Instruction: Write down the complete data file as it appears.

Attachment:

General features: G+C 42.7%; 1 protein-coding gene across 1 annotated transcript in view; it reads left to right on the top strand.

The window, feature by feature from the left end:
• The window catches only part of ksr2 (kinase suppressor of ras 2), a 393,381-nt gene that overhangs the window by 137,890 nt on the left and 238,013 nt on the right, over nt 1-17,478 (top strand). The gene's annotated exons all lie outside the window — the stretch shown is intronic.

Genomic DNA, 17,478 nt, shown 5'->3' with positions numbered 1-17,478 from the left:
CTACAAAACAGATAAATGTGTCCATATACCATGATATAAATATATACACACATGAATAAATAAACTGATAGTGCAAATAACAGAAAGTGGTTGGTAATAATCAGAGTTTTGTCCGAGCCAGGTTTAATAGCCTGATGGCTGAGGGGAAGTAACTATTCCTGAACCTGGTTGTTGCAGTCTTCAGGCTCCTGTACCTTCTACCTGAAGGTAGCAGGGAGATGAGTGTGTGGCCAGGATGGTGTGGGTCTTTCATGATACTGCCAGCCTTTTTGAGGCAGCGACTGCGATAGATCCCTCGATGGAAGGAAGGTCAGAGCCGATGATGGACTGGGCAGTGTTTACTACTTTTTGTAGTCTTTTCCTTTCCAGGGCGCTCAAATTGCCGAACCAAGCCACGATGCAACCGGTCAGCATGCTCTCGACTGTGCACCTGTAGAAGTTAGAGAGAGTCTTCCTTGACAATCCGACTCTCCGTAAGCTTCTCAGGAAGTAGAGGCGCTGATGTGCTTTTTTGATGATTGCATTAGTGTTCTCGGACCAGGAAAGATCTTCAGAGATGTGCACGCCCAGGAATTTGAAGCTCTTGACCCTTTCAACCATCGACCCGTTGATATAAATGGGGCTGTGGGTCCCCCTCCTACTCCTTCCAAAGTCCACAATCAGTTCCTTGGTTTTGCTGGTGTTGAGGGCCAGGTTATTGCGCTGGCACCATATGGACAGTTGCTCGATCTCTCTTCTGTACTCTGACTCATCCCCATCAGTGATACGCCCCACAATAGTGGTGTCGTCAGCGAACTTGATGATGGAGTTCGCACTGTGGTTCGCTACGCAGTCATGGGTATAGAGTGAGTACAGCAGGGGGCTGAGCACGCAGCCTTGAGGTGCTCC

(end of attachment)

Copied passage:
General features: G+C 42.7%; 1 protein-coding gene across 1 annotated transcript in view; it reads left to right on the top strand.

The window, feature by feature from the left end:
• The window catches only part of ksr2 (kinase suppressor of ras 2), a 393,381-nt gene that overhangs the window by 137,890 nt on the left and 238,013 nt on the right, over nt 1-17,478 (top strand). The gene's annotated exons all lie outside the window — the stretch shown is intronic.

Genomic DNA, 17,478 nt, shown 5'->3' with positions numbered 1-17,478 from the left:
CTACAAAACAGATAAATGTGTCCATATACCATGATATAAATATATACACACATGAATAAATAAACTGATAGTGCAAATAACAGAAAGTGGTTGGTAATAATCAGAGTTTTGTCCGAGCCAGGTTTAATAGCCTGATGGCTGAGGGGAAGTAACTATTCCTGAACCTGGTTGTTGCAGTCTTCAGGCTCCTGTACCTTCTACCTGAAGGTAGCAGGGAGATGAGTGTGTGGCCAGGATGGTGTGGGTCTTTCATGATACTGCCAGCCTTTTTGAGGCAGCGACTGCGATAGATCCCTCGATGGAAGGAAGGTCAGAGCCGATGATGGACTGGGCAGTGTTTACTACTTTTTGTAGTCTTTTCCTTTCCAGGGCGCTCAAATTGCCGAACCAAGCCACGATGCAACCGGTCAGCATGCTCTCGACTGTGCACCTGTAGAAGTTAGAGAGAGTCTTCCTTGACAATCCGACTCTCCGTAAGCTTCTCAGGAAGTAGAGGCGCTGATGTGCTTTTTTGATGATTGCATTAGTGTTCTCGGACCAGGAAAGATCTTCAGAGATGTGCACGCCCAGGAATTTGAAGCTCTTGACCCTTTCAACCATCGACCCGTTGATATAAATGGGGCTGTGGGTCCCCCTCCTACTCCTTCCAAAGTCCACAATCAGTTCCTTGGTTTTGCTGGTGTTGAGGGCCAGGTTATTGCGCTGGCACCATATGGACAGTTGCTCGATCTCTCTTCTGTACTCTGACTCATCCCCATCAGTGATACGCCCCACAATAGTGGTGTCGTCAGCGAACTTGATGATGGAGTTCGCACTGTGGTTCGCTACGCAGTCATGGGTATAGAGTGAGTACAGCAGGGGGCTGAGCACGCAGCCTTGAGGTGCTCC